Featured Research

from universities, journals, and other organizations

Mammography Utilization In The United States Decreases: A State-level Look

Date:
February 2, 2009
Source:
American Roentgen Ray Society
Summary:
Nearly two thirds of the states in the US saw a small decrease in mammography utilization between the years 2000 and 2006, according to a study performed at the Centers for Disease Control and Prevention in Atlanta, Ga.

Nearly two thirds of the states in the US saw a small decrease in mammography utilization between the years 2000 and 2006, according to a study performed at the Centers for Disease Control and Prevention (CDC) in Atlanta, GA.

Related Articles


Data showed that although mammography use in 17 states including Minnesota, Tennessee, Georgia and Alabama had increased slightly between 2002 and 2006, mammography use in 34 states and the District of Columbia including Utah, South Carolina, New Mexico and Delaware had a slight decrease. The decrease in utilization ranged from -0.3% to -5.3%. The CDC also reviewed incidence rates and found that between 2000 and 2004 all but one state (Tennessee) had a decrease in breast cancer incidence rates. There was no clear pattern among the states though in regards to region, average age, average income or population density.

“The Government Accountability Office reported that there was a 6% decrease in mammography facilities use across the US, but despite their report there is a growing concern that this rate in low resource areas could be higher,” said Jacqueline Miller, MD, lead author of the study. “Women in these areas may not have a convenient place to go. Also, reports have shown that insurance co-pays were related to women not getting their mammogram and we know that some insurance companies have increased their co-pay requirements. When there are more out of pocket costs, women start weighing the costs of screening against other competing factors,” said Dr. Miller.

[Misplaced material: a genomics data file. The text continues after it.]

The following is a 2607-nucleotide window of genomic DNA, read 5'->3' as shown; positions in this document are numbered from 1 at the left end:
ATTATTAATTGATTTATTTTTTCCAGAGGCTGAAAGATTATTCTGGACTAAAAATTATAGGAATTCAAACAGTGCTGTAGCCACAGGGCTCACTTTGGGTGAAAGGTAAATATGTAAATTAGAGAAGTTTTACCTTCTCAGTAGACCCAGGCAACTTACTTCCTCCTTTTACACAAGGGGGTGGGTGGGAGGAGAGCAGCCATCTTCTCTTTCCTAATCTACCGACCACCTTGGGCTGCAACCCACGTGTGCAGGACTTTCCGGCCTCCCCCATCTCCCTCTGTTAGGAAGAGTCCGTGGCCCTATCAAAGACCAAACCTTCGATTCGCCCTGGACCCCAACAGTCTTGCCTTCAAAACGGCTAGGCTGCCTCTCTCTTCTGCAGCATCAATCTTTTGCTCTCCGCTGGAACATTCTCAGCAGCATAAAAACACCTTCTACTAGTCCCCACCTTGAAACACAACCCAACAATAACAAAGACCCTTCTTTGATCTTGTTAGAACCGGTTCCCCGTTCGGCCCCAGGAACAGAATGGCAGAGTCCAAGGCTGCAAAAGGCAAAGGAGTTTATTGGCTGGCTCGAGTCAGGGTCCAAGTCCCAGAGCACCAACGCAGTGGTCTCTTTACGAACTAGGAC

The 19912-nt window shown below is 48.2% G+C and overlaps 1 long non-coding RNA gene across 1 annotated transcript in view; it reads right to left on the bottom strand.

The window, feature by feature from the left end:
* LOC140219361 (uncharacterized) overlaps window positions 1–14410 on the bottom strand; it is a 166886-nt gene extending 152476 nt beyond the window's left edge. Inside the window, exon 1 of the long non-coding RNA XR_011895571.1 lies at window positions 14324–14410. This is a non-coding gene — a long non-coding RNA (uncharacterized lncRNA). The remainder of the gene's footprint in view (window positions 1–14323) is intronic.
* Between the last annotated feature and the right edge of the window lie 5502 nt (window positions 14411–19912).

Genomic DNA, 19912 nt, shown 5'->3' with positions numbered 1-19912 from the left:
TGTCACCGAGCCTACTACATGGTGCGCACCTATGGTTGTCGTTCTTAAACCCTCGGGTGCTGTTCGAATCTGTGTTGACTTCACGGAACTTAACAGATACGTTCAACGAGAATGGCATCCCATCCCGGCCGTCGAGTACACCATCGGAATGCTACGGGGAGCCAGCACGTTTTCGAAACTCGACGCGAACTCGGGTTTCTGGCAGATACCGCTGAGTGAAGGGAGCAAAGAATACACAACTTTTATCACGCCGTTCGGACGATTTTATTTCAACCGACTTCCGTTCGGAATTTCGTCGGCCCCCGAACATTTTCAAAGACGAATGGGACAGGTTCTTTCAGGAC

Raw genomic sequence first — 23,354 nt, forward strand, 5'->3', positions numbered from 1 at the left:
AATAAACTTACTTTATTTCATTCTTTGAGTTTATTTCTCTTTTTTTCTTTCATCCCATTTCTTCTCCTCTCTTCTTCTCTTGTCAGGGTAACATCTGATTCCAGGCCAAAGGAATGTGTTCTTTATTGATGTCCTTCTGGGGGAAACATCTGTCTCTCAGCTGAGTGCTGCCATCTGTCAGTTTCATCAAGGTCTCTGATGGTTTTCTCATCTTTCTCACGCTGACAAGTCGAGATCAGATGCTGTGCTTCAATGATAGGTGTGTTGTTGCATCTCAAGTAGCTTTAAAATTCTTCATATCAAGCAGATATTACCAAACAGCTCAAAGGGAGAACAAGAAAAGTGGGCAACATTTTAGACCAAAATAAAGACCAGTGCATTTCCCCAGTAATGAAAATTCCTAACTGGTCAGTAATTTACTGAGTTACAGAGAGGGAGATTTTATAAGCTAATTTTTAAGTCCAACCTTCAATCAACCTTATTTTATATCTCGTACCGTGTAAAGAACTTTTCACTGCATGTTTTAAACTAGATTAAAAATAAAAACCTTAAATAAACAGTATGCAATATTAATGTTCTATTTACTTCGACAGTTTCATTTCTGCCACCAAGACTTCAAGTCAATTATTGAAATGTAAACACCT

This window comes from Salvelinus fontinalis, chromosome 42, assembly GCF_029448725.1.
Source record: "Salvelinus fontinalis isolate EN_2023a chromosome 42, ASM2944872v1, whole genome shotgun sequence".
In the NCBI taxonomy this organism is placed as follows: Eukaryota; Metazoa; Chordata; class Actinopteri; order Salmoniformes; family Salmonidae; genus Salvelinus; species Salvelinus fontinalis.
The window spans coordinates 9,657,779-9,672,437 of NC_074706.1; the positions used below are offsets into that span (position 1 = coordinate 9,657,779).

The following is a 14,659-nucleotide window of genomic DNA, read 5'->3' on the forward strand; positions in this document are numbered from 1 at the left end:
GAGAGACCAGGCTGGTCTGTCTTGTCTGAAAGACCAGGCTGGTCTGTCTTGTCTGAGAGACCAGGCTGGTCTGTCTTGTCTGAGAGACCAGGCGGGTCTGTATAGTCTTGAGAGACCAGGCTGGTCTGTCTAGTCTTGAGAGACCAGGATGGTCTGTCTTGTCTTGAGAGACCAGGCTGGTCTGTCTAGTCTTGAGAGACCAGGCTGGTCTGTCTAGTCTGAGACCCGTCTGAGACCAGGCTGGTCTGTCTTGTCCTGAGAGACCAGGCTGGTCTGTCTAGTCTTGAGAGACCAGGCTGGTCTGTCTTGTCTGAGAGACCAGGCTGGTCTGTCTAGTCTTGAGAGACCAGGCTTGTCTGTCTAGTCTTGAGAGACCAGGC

“Monitoring breast cancer screening practices and breast cancer incidence trends at the state-level may enable us to catch changes early. If we start to see that screening rates are going down, we can work to identify where and who interventions need to be targeted,” said Dr. Miller. “In doing so, we can decrease invasive breast cancer incidences and breast cancer mortalities,” she said.

“We need to do more to get the word out to women and healthcare providers about the importance of mammography. At the state-level, we hope to get the word out in different avenues to reach different audiences,” said Dr. Miller.

This study appears in the February issue of the American Journal of Roentgenology.


Story Source:

The above story is based on materials provided by American Roentgen Ray Society. Note: Materials may be edited for content and length.


Cite This Page:

American Roentgen Ray Society. "Mammography Utilization In The United States Decreases: A State-level Look." ScienceDaily. ScienceDaily, 2 February 2009. <www.sciencedaily.com/releases/2009/02/090202175149.htm>.